Achieving security in the cloud

Few now question the benefits that can be realized from cloud through greater business agility, rapid scalability of services and reduced costs. Security however consistently rates as the major concern for enterprises adopting cloud-based services.

Frequent stories of hackers, organized cyber criminals and state-sponsored attackers not only play into these concerns of information loss, but also possible sabotaging in which sophisticated methods are used to target potential victims.

The challenge for those wanting to reap the efficiency and cost benefits of cloud is to find new ways of protecting their physical and virtual assets -- and that requires a whole-of-enterprise approach.

Cloud security begins at home

Evaluating and managing the security risks must be top of mind for organizations wanting to make a successful transition to cloud.

The various deployment models -- public, private and hybrid -- each have their own security vulnerabilities and risks. And these increase depending on the range of potentially unidentified users.

While the challenges are real, working methodically from the inside out provides the key. CIOs and CSIOs must focus on securing their own enterprise's use of cloud-based services rather than on whether the cloud, in general, is secure. Ironically, the key to cloud security begins at home.

There are essentially five key areas that need to be considered:

Cloud access devices -- Users access the cloud from a wide range of devices, including desktop computers, laptops, PDAs, mobile phones, smart phones and tablet PCs. A growing trend blurs the border between personal and business computing devices, making it increasingly difficult for organizations to control security.

The cloud platform -- Future enterprise clouds are likely to be hybrid systems combining both physical and virtualized IT resources, all of which must be equipped with security. This includes malware and data protection measures, as well as network and host security solutions.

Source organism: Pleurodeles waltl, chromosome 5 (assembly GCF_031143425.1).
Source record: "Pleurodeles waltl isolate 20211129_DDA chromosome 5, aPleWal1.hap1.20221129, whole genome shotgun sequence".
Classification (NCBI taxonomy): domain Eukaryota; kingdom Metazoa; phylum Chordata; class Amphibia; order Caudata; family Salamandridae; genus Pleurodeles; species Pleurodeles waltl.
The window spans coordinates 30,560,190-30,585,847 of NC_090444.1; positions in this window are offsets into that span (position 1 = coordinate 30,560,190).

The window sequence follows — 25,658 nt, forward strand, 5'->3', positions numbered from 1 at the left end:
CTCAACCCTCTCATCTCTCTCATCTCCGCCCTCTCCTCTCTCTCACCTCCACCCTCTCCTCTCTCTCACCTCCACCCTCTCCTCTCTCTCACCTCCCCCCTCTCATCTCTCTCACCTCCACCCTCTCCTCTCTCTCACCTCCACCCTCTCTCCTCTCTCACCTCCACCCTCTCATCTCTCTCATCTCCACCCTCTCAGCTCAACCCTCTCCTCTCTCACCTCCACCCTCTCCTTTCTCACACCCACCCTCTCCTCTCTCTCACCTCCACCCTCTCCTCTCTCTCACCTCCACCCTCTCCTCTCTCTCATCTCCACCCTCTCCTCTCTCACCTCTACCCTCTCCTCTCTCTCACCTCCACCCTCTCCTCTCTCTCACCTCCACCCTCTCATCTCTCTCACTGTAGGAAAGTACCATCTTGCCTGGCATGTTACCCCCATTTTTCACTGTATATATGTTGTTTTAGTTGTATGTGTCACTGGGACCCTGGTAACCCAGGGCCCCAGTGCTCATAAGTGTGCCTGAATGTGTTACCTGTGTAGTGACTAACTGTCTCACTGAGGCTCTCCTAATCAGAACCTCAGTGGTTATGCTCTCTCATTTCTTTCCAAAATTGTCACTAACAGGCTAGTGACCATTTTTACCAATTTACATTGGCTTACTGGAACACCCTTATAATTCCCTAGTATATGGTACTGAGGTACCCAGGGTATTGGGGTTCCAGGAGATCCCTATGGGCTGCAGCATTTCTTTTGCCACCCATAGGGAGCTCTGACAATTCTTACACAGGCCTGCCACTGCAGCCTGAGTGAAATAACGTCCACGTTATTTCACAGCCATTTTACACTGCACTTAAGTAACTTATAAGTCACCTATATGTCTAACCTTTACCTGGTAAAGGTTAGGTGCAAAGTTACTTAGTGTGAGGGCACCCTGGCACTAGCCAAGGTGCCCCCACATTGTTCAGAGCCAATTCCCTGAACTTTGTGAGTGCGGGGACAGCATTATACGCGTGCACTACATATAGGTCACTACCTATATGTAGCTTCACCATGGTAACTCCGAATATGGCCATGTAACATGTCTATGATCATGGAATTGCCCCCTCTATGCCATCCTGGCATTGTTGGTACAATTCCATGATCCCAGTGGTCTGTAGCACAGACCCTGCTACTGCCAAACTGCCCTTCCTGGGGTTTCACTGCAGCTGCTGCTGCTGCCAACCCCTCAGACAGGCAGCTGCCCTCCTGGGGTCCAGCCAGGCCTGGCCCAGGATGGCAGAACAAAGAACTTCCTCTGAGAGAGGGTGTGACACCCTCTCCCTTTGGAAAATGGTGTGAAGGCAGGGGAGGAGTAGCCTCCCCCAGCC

Identity and access management -- The security ecosystem may not be entirely under your control in the cloud, so proper security provisioning, governance and management tooling must be in place for reporting and to check for breaches. Outsourcing is an option for those unwilling to manage their own security, identity and access management systems.

Security and compliance management -- In the cloud, this requires more than just security products -- you must also have security-minded people and processes to ensure that the environment operates securely.

Cloud stakeholders -- There are essentially three categories of stakeholders who interact with the cloud, and each has distinct security attributes:

  • Consumers, who might be individuals or people linked to an organization.
  • Service personnel responsible for delivering cloud security.
  • Service governance stakeholders who set the overall security levels to meet audit and compliance requirements.

Four steps to a safe cloud deployment

The traditional perimeter barrier to IT security is no longer effective in a complex cloud environment which has no clearly identifiable boundaries. While technical answers are only part of the solution, a well-rounded program is needed with total business involvement. Security must be incorporated into business and data processes throughout the enterprise -- and not just on the perimeter or in the cloud.